Perinatal mortality has significantly decreased over the last decades. Low birth weight and prematurity are amongst the strongest predictors of neonatal death. The main objective is to analyze the evolution of perinatal mortality and its causes in newborn infants with a birth weight of less than 1000 grams over the last 20 years (1991-2010). Observational, descriptive, longitudinal and ecological study. A total of 264 infants weighing less than 1000 g out of a total of 56 024 births during the study period. Different specific perinatal mortality rates by weight were calculated. The Spearman's Rho correlation coefficient was applied to assess the relationship between mortality rates and years of study, and ANOVA and Mann-Whitney test were used to compare five-year periods and ten-year periods, respectively. There were 131 perinatal deaths, 82 stillbirths and 49 early neonatal deaths; 64.1% of them occurred before 27 weeks of gestation. Only the fetal mortality rate was statistically significant, although perinatal mortality showed a downward trend, without reaching significance. The main immediate causes of death were extreme prematurity, intrauterine hypoxia and infection. The underlying causes related to death in this group of newborn infants were infection caused by premature rupture of membranes, maternal hypertension, uncontrollable preterm labor and twin pregnancy. The reduction in mortality rates in this group of newborn infants is undergoing a slowdown. Source

Leno-Duran E.,University of Granada | Munoz-Fernandez R.,Institute Parasitologia y Biomedicina Lopez Neyra | Garcia Olivares E.,University of Granada | Garcia Olivares E.,Hospital Universitario San Cecilio | And 2 more authors.
Cellular and Molecular Immunology

A successful pregnancy relies on immunological adaptations that allow the fetus to grow and develop in the uterus, despite being recognized by maternal immune cells. Among several immunocompetent cell types present within the human maternal/fetal interface, DC-SIGN + dendritic cells (DCs) and CD56 + natural killer (NK) cells are of major importance for early pregnancy maintenance, not only generating maternal immunological tolerance but also regulating stromal cell differentiation. Previous reports show the presence of NK-DC cell conjugates in first trimester human decidua, suggesting that these cells may play a role in the modulation of the local immune response within the uterus. While effective immunity is necessary to protect the mother from harmful pathogens, some form of tolerance must be activated to avoid an immune response against fetal antigens. This review article discusses current evidence concerning the functions of DC and NK cells in pregnancy and their liaison in human decidua. © 2014 CSI and USTC. All rights reserved. Source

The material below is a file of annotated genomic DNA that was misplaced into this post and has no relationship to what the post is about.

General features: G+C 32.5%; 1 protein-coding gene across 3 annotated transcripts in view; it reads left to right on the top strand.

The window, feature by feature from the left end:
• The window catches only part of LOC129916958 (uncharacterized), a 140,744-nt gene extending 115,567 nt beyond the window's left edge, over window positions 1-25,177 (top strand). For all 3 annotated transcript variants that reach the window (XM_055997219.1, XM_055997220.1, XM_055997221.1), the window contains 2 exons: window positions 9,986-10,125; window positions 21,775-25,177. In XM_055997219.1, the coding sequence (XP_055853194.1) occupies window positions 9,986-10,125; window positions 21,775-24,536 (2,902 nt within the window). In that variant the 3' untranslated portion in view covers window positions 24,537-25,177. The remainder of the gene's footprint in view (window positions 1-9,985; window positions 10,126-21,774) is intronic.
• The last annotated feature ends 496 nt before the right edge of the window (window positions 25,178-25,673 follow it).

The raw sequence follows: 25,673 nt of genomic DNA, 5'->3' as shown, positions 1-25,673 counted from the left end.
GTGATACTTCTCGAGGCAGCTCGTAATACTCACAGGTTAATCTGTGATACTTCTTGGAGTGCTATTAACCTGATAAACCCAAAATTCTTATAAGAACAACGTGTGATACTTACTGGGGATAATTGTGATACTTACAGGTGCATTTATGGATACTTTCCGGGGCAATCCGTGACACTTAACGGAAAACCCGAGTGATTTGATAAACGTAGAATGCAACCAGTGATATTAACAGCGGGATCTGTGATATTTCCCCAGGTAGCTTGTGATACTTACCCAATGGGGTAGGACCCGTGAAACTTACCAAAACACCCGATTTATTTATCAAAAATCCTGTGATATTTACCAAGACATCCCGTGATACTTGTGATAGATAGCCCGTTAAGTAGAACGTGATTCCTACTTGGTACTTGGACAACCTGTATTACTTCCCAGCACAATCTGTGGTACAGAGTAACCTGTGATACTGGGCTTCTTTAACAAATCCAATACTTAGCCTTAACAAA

Cortes-Berdonces M.,Hospital Universitario San Cecilio
Nutrición hospitalaria : organo oficial de la Sociedad Española de Nutrición Parenteral y Enteral

Anemia is a common condition among surgical and critically ill patients and it is usually treated with allogenic blood transfusion (ABT). As ABT is associated with increased morbidity and mortality, alternative therapies for anemia in these patients are actively investigated. To asses the potential usefulness of intravenous iron therapy in critically-ill or surgical patients with anemia. Methods: Review of published papers with intravenous iron in these patients. Bibliographical search on database Medline (www.ncvi.nlm.nih.gov). Treatment with intravenous iron is not sufficient to treat the anemia of critically ill patients. Its association with erythropoietin (EPO) may have an effect on the rate of ABT, but it has not been shown to improve morbidity, mortality or length of hospital stay. In gastrointestinal or trauma surgery there is no evidence to support the routine preoperative treatment with intravenous iron, although it may be beneficial when it is used with erythropoietin. Intravenous iron alone or in combination with EPO in the postoperative period has not been proved useful for rapid correction of anemia, reduction of hospital stay or mortality. Source